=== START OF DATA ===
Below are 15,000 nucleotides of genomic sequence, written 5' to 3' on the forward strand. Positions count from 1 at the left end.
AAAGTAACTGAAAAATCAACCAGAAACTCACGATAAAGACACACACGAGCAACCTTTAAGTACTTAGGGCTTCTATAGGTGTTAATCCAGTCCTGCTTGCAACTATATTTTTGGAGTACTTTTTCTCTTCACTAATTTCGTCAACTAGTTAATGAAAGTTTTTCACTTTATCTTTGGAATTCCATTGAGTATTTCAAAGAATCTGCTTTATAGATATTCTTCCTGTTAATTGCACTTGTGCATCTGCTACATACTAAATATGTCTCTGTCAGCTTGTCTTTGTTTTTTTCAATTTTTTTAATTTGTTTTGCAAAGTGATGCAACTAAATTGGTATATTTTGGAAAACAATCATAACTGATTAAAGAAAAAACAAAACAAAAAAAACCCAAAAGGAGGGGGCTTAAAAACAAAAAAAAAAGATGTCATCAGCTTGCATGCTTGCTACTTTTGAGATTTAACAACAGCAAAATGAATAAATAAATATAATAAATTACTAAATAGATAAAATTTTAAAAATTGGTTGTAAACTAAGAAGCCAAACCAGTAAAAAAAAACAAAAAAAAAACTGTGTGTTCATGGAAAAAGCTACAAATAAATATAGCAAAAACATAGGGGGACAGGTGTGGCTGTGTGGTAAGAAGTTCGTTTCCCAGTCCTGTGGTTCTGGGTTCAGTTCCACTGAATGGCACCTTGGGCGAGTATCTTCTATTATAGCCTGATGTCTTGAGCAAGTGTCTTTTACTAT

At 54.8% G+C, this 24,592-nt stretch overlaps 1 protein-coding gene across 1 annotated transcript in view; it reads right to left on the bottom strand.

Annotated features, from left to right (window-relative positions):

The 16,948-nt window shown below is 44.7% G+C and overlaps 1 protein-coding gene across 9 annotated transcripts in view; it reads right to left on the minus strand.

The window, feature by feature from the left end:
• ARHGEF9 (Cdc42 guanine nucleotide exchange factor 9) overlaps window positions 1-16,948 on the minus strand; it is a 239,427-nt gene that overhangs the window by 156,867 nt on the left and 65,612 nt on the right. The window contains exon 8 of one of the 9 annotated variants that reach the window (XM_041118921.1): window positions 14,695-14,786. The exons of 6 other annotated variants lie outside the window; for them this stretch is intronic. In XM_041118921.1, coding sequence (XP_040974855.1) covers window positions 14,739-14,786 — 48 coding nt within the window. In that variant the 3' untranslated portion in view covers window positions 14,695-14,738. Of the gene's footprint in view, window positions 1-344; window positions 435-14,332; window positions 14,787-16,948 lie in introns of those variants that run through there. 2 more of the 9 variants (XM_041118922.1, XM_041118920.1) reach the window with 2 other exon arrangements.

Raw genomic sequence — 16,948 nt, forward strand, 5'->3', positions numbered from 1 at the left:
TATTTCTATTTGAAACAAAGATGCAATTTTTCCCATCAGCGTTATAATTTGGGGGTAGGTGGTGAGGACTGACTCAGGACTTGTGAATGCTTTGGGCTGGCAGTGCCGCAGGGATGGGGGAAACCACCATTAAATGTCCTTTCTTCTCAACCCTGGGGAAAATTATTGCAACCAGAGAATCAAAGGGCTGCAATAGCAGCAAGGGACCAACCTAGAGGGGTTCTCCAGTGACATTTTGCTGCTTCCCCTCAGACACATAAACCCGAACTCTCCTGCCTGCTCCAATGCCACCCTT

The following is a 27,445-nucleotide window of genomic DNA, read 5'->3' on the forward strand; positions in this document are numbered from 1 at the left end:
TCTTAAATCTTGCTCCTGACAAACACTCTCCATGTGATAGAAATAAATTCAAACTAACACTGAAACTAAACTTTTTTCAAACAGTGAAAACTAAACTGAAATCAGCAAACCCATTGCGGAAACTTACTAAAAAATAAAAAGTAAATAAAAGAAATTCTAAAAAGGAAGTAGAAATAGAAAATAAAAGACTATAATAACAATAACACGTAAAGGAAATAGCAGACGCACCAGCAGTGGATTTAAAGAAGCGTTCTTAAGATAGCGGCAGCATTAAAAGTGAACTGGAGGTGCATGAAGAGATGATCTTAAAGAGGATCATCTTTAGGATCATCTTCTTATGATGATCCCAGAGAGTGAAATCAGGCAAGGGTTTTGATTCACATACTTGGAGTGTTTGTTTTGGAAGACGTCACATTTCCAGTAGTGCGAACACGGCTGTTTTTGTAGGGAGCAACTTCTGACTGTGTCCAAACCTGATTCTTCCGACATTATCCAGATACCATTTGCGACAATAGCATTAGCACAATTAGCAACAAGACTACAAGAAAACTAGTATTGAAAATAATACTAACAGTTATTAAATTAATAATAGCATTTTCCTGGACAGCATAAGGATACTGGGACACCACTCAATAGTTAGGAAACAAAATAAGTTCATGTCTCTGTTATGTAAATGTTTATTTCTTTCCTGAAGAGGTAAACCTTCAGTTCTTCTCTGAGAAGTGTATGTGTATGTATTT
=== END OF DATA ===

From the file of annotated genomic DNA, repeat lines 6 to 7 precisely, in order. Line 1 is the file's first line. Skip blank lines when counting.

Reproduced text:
The window, feature by feature from the left end:
• ARHGEF9 (Cdc42 guanine nucleotide exchange factor 9) overlaps window positions 1-16,948 on the minus strand; it is a 239,427-nt gene that overhangs the window by 156,867 nt on the left and 65,612 nt on the right. The window contains exon 8 of one of the 9 annotated variants that reach the window (XM_041118921.1): window positions 14,695-14,786. The exons of 6 other annotated variants lie outside the window; for them this stretch is intronic. In XM_041118921.1, coding sequence (XP_040974855.1) covers window positions 14,739-14,786 — 48 coding nt within the window. In that variant the 3' untranslated portion in view covers window positions 14,695-14,738. Of the gene's footprint in view, window positions 1-344; window positions 435-14,332; window positions 14,787-16,948 lie in introns of those variants that run through there. 2 more of the 9 variants (XM_041118922.1, XM_041118920.1) reach the window with 2 other exon arrangements.